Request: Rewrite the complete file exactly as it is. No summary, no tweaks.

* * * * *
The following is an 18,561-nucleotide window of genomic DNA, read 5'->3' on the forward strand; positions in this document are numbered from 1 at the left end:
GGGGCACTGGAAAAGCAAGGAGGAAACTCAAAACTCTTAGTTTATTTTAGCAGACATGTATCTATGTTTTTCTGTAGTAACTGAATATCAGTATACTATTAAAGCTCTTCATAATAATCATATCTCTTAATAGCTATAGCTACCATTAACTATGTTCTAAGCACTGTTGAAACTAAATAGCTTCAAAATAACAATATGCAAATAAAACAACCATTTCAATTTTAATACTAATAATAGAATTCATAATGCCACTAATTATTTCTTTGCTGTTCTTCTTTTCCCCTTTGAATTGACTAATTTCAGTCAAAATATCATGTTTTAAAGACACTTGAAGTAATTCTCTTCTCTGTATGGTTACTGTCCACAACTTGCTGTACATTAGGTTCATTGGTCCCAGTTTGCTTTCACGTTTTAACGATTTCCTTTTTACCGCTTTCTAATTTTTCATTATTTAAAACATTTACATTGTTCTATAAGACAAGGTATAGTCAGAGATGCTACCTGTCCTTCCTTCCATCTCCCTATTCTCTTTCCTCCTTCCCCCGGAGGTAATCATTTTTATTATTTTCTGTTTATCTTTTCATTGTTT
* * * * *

The following is an 18,561-nucleotide window of genomic DNA, read 5'->3' on the forward strand; positions in this document are numbered from 1 at the left end:
GGGGCACTGGAAAAGCAAGGAGGAAACTCAAAACTCTTAGTTTATTTTAGCAGACATGTATCTATGTTTTTCTGTAGTAACTGAATATCAGTATACTATTAAAGCTCTTCATAATAATCATATCTCTTAATAGCTATAGCTACCATTAACTATGTTCTAAGCACTGTTGAAACTAAATAGCTTCAAAATAACAATATGCAAATAAAACAACCATTTCAATTTTAATACTAATAATAGAATTCATAATGCCACTAATTATTTCTTTGCTGTTCTTCTTTTCCCCTTTGAATTGACTAATTTCAGTCAAAATATCATGTTTTAAAGACACTTGAAGTAATTCTCTTCTCTGTATGGTTACTGTCCACAACTTGCTGTACATTAGGTTCATTGGTCCCAGTTTGCTTTCACGTTTTAACGATTTCCTTTTTACCGCTTTCTAATTTTTCATTATTTAAAACATTTACATTGTTCTATAAGACAAGGTATAGTCAGAGATGCTACCTGTCCTTCCTTCCATCTCCCTATTCTCTTTCCTCCTTCCCCCGGAGGTAATCATTTTTATTATTTTCTGTTTATCTTTTCATTGTTT